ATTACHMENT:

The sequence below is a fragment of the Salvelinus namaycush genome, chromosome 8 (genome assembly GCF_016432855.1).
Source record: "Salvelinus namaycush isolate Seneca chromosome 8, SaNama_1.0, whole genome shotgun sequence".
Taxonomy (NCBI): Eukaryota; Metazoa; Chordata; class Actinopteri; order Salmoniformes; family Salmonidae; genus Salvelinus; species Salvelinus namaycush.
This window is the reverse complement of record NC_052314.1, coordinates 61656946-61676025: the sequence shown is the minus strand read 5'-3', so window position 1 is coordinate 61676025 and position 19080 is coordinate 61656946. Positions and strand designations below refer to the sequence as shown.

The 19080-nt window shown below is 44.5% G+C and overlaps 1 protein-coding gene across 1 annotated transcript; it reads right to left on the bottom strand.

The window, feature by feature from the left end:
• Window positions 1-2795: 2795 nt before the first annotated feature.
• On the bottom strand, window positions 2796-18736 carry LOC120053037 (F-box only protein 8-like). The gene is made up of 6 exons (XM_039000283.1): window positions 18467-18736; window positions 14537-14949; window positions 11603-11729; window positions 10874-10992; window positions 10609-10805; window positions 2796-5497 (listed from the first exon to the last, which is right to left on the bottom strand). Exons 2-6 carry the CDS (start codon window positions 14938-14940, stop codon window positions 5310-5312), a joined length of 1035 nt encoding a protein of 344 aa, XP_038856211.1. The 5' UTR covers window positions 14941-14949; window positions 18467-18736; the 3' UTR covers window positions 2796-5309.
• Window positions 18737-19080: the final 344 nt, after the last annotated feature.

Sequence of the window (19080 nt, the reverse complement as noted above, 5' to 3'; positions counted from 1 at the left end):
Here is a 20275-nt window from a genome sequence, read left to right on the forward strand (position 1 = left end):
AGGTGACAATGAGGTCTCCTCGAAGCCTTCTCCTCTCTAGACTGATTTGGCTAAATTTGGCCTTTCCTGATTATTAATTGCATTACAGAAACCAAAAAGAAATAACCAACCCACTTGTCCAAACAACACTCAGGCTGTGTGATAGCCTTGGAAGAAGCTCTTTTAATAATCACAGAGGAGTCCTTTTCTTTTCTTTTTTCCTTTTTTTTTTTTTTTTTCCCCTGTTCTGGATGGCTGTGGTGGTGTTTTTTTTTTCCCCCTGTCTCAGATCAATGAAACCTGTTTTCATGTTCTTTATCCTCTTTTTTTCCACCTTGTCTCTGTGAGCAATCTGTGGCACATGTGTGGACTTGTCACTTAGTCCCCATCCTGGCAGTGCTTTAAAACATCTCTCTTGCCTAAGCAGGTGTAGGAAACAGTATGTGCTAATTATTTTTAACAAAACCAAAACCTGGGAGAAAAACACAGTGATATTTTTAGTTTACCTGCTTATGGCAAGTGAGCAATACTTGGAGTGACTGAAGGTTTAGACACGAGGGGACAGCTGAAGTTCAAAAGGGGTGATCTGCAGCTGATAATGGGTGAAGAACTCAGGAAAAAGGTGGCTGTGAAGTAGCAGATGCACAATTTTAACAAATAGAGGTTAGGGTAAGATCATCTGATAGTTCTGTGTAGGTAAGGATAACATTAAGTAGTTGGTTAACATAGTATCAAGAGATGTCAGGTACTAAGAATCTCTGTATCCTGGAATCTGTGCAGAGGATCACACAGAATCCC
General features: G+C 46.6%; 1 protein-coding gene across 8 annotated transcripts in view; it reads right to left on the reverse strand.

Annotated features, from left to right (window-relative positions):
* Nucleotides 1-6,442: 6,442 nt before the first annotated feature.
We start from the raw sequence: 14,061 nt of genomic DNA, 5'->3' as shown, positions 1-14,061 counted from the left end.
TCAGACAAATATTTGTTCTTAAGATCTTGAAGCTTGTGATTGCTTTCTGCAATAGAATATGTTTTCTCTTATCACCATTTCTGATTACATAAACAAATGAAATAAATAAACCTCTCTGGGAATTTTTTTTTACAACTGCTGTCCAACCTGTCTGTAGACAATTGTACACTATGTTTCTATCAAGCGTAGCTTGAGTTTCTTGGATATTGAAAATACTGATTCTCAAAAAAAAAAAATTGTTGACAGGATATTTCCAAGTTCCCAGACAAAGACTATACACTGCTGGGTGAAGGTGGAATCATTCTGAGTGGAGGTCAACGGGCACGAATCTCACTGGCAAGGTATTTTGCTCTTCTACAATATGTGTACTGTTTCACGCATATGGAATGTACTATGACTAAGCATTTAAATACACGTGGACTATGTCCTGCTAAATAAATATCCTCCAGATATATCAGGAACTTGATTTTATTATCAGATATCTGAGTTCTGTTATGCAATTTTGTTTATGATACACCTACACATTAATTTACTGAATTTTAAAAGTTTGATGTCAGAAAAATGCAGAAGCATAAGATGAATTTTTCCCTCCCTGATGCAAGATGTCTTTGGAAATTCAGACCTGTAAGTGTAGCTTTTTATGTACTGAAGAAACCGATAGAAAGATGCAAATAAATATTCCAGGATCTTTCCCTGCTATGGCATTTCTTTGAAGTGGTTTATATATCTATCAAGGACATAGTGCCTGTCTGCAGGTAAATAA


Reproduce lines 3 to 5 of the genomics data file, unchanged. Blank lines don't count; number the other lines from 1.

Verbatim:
Taxonomy (NCBI): Eukaryota; Metazoa; Chordata; class Actinopteri; order Salmoniformes; family Salmonidae; genus Salvelinus; species Salvelinus namaycush.
This window is the reverse complement of record NC_052314.1, coordinates 61656946-61676025: the sequence shown is the minus strand read 5'-3', so window position 1 is coordinate 61676025 and position 19080 is coordinate 61656946. Positions and strand designations below refer to the sequence as shown.

The 19080-nt window shown below is 44.5% G+C and overlaps 1 protein-coding gene across 1 annotated transcript; it reads right to left on the bottom strand.